Lately more and more things in computers have started to be changed to be more appealing to the eye, to perform better, or to be more user friendly. The case mod community in a sense has been a catalyst to the movement away from typical beige. So, naturally once one has a kickass rig, pre modded or not (I'm becoming more tolerant, but it still don't make it right!), they can sit back in the neon glow of their creation and just smile. But wait! What's that big gray ugly box in the back top of their case? The typical PSU, well unless they had done a good mod job on it of course. However, PSU enclosures made from new materials and colors are starting to show up at retailers and we've been asked to take a look at one of these... The black aluminum 520W "Power Maxx" PSU from PCToys. Sounds nice.
Performance wise, the HAC-V81 delivers quite nicely, although I wouldn't call it a top performing HSF. Were it really shines though is in its ability to control the fan speed and therefore the noise output. Being able to choose a fan speed dependent on the systems current function can be a great asset to those looking for a 'best of both worlds' cooler.
The images are made from vinyl that is 2-mil thick, the same
as the automotive vinyl. If you take look at their site you can see
that these are the same images they use in their painted cases except
those are actually embedded onto the clear coat. They informed me that
most of their graphics are made up of multiple parts, each of those
parts can be a different color or pattern depending on the customer's
needs and wants. I am sure this would have some impact on the cost of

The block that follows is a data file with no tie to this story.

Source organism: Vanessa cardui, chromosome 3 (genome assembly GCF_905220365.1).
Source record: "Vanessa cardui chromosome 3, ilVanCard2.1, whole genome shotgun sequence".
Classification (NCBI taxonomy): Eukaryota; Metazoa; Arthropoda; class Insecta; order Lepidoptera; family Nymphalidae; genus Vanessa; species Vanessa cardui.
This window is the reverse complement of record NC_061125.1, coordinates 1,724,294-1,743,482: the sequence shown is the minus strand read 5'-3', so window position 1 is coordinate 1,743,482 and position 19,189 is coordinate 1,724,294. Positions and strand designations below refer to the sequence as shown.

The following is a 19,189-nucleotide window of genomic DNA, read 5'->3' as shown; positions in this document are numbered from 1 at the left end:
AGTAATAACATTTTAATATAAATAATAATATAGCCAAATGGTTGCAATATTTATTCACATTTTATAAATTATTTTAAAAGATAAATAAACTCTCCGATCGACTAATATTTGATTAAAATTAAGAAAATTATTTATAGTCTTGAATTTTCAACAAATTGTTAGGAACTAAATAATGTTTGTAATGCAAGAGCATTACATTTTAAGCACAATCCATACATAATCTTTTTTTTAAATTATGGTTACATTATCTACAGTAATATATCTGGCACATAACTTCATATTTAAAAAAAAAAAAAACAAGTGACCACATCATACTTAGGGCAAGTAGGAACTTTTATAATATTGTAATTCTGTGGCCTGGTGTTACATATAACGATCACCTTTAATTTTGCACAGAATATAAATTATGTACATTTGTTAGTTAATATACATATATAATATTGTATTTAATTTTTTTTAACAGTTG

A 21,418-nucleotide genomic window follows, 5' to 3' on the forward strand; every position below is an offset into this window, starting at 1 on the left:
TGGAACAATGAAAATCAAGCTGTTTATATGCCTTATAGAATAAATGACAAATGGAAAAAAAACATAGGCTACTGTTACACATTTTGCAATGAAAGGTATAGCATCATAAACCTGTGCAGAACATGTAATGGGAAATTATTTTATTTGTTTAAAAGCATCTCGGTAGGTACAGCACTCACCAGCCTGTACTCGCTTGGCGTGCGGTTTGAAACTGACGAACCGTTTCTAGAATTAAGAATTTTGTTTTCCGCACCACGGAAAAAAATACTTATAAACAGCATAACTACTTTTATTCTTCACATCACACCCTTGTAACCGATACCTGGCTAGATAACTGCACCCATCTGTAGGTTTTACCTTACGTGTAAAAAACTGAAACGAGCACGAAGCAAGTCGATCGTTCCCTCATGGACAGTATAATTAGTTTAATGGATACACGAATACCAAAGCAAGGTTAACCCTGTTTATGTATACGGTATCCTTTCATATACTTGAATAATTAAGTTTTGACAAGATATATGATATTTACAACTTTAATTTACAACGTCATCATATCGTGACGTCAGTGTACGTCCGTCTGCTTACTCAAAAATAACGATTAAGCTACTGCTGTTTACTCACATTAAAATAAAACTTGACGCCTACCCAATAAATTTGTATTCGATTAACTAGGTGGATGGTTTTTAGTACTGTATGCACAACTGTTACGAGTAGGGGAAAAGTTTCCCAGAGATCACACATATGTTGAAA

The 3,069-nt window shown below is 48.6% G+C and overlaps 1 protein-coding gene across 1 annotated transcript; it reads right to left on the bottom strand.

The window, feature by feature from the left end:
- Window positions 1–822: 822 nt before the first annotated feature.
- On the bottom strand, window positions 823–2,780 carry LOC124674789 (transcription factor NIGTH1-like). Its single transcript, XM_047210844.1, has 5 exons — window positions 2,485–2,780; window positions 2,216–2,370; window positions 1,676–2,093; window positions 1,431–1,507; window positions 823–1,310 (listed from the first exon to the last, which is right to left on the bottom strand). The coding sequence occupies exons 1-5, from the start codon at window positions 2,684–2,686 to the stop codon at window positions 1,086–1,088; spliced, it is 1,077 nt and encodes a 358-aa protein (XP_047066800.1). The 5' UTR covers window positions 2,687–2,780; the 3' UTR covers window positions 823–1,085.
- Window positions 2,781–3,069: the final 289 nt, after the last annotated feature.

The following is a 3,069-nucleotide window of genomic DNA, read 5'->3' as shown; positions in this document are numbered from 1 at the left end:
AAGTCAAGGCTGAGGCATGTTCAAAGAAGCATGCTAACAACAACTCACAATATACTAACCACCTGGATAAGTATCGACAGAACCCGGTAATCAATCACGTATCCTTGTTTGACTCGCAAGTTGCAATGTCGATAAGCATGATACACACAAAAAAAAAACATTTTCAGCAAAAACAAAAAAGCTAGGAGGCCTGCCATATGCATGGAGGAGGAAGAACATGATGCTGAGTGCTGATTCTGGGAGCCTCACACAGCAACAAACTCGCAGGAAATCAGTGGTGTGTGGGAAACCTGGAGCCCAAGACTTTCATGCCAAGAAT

the images, but they are worth it
Most computer buffs are now well aware of the case modding phenomena that has taken hold over the last couple of years. More and more manufacturers are taking note and producing more products. The pre modified case is now a common site, usually they consist of a normal ATX case with a perspex window and possibly some kind of lighting system. Naya have taken this one giant step further with the crist0 classic mid atx case. It combines aluminium and perspex to create a spectacular looking case.
We haven't tested many heatsinks lately because, well, there were just a bit too many on the market at the time and every heatsink seemed to look the same. Now we're at the point where there are more high power processors and with that, higher performing coolers. Aside from actual cooling features, looking good at the same time is a major plus. Today we have two models from ThermalTake, the Volcano 9 family. Want to look cool? This might just do it...